International Women’s Day began over 112 years ago, forgotten by many countries and then twisted into a kind of Mother’s Day by others, and now we witness what has besieged the girls and women of Afghanistan in less than two years.

A nightmare has been allowed to run rampant in humanity for far too long. It is based in competition and the accumulation of wealth at all costs.  It’s the accumulation of wealth that promotes slavery and continues in its various forms today. It is the ridiculous competition among leaders that continues to send soldiers and civilians to their graves. And it is the degradation of women, children and the earth that has brought us to this moment of un-civilization.

Thinking, peace driven people must shun the failures of the past. These individuals, who can take the yokes from their own necks, and create new paths forward, can and will ignite the change we know is possible. 

Please sign the petition to champion Peace Education

Black Resistance

We’re in Black History Month, February first through March first. The theme for 2023 is Black Resistance. During this time, I am hoping to learn more and adopt some of the very valiant ways I witness Black Resistance.

For one, I’ve never had to fear that my nephew, brother-in-law, father or male cousins were going to be beaten to death for no reason by police. I’ve never had to have the “talk” about how to “behave” if stopped or questioned. I know of encounters my Black friends have had with racism and I am quite certain I would not have been able to remain dignified under such inhumanity. Black Resistance is the ability to face the ignorance of hatred and not become the hater. 

Black Resistance is what I have witnessed in Black communities like Milwaukee and Detroit that resolutely carry on through unnecessary hardships and find creative ways to maintain in spite of it all. I continue to learn from their lead.

Black Resistance is the recognition of the need for self-care and more importantly community care. That is the hallmark of a People who will triumph. It’s my belief that white communities would benefit from the understanding of “Beloved Community” as witnessed in Black communities.

It is in present day Abolitionists that I have found great hope. We don’t need to remain in systems of oppression. We must accept the opportunity to live in new ways. It’s not only possible but also essential. And we must resist the doubts that say it cannot be done.There will be many opportunities over the next month to avail your self of Black Greatness. Resist the fear of learning Black History and embrace the truth that Black history is all of our history.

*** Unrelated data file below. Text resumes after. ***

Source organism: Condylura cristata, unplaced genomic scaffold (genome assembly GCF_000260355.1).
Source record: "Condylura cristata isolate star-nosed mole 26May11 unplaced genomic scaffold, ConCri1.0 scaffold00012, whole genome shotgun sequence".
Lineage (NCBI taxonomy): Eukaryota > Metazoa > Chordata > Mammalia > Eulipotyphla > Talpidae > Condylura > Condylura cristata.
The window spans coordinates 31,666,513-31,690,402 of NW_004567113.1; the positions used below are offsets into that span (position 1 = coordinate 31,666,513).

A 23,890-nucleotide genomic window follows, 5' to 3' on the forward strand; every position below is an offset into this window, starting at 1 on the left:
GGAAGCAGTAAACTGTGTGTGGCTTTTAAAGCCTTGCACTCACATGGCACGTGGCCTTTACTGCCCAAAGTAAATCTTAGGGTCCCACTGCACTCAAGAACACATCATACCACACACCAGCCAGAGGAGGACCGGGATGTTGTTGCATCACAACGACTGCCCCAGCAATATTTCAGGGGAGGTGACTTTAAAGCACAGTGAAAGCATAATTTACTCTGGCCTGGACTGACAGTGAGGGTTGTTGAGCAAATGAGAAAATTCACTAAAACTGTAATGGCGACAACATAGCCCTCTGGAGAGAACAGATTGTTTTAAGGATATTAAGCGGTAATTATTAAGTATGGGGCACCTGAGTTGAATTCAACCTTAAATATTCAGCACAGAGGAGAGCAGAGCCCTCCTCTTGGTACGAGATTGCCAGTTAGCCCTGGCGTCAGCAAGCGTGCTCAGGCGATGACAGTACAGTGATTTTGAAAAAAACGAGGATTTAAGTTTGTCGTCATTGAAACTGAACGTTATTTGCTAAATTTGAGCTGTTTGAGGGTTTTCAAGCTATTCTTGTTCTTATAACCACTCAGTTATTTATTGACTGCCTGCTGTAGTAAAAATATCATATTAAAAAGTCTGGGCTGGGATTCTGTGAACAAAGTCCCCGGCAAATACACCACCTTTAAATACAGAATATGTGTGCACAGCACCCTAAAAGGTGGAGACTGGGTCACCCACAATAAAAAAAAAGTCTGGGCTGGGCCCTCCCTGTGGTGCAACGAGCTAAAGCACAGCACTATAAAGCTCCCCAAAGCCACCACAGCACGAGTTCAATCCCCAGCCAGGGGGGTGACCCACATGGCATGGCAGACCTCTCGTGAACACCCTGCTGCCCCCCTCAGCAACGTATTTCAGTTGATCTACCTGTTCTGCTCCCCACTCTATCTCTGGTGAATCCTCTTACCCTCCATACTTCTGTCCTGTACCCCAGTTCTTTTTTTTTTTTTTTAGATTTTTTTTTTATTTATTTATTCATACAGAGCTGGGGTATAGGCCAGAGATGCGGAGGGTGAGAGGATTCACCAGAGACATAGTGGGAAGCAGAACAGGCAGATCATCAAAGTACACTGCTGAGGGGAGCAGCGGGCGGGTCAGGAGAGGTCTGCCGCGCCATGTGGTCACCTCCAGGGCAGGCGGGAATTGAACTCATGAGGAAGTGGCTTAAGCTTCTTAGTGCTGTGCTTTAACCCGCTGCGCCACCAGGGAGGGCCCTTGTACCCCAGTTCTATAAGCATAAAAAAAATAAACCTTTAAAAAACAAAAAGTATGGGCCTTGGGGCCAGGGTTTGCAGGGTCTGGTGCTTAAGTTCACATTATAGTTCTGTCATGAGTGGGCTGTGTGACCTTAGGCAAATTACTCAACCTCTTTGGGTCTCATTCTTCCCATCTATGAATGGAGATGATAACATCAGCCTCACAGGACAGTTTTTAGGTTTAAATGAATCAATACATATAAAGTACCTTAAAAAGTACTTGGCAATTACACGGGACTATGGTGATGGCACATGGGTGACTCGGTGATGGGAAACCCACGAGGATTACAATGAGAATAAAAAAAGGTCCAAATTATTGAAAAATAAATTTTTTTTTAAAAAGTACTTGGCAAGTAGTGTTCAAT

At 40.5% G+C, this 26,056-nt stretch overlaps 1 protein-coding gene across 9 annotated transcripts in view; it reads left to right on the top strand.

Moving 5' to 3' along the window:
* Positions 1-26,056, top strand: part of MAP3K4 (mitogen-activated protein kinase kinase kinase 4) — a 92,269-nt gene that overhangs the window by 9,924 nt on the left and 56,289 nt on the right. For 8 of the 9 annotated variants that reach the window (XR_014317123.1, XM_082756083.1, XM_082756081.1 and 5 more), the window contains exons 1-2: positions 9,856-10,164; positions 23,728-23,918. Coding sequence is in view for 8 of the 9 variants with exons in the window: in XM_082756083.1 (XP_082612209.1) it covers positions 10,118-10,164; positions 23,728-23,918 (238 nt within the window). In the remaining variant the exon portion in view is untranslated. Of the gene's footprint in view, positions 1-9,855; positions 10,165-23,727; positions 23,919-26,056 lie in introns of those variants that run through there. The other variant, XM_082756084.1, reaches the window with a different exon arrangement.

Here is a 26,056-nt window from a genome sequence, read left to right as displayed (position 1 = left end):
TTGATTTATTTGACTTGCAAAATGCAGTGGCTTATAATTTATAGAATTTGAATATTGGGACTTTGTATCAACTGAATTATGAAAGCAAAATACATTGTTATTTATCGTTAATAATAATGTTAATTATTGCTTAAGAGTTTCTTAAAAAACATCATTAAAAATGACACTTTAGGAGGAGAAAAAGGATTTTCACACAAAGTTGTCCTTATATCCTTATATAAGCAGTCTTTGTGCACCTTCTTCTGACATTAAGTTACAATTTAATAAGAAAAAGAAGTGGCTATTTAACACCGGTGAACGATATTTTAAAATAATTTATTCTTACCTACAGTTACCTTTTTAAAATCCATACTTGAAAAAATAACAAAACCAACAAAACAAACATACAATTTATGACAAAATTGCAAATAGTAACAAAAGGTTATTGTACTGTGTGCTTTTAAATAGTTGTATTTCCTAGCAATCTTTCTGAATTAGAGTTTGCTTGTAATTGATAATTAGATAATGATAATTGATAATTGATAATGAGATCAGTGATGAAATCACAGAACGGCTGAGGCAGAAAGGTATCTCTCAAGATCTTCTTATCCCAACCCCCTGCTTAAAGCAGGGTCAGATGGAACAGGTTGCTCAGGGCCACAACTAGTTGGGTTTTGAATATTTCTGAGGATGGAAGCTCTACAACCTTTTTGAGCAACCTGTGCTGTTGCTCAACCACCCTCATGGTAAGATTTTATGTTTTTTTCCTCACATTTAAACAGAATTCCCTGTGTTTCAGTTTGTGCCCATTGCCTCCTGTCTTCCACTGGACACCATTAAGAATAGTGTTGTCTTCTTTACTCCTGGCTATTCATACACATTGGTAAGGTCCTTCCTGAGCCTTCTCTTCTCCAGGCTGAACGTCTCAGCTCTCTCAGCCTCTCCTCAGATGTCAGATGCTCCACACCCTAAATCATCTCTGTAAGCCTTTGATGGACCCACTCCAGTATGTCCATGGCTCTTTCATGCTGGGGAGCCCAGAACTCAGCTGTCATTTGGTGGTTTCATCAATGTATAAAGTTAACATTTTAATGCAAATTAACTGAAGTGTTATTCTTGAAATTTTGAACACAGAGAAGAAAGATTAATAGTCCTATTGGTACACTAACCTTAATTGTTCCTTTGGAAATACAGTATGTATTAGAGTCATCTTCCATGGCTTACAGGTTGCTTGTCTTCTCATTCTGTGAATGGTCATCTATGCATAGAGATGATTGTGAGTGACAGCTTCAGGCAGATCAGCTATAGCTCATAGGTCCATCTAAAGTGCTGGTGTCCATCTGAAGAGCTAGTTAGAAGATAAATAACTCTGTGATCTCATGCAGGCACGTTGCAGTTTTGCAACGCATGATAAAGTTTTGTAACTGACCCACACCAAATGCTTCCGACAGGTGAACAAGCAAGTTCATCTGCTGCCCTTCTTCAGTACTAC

… and you can be sure I will be watching The 1619 Project on HULU

Read Rolling Stone Review…

Choose Peace Over Violence

It seems we blindly follow the trajectory of thoughts and beliefs that have gone before us. Old habits are so deeply ingrained that they are the last to go. 

The recent mass murders in California point again for our need to change. Yes, the numbers and types of guns available are out of control. And yes, there are many people distressed enough to harm themselves and others. We use the label “mental health” to bundle gun violence, suicides, and other anti-social behaviors as we seek solutions to an ever increasing problem.

We dissect behaviors and talk of laws, but seldom do we discuss the roots of violence. We refuse to acknowledge that the isolation many of us experience and the strait jacket / conformity we demand of one another are disrupting our humanity.

They are symptoms of a culture that glorifies masculine toxicity, symptoms of a culture satisfied with hierarchy and status quo. We are a culture who has successfully placed property values over human life

We have created systems where defenders of the earth are now intimidated by threat of death and unwarranted imprisonment. SAY HIS NAME: MANUEL TERAN – “Tortuguita”

We have created and accept a police state, where too often law enforcement has become judge, jury and executioner.  SAY HIS NAME: TYRE NICHOLS

And we have created a numbed populace who no longer knows how to identify right from wrong, let alone knows how to respond to the inhumanity enveloping us.

Yet, if we could look honestly at our illness, we would find the antidote is close at hand. We need clarity, courage and conviction to upend the ignorance we face. Those elements are within us and can and must be cultivated.

We can carry on unsuccessfully trying to eradicate symptoms, or we can dust off and remember the source of peace within.


Step Out of Normal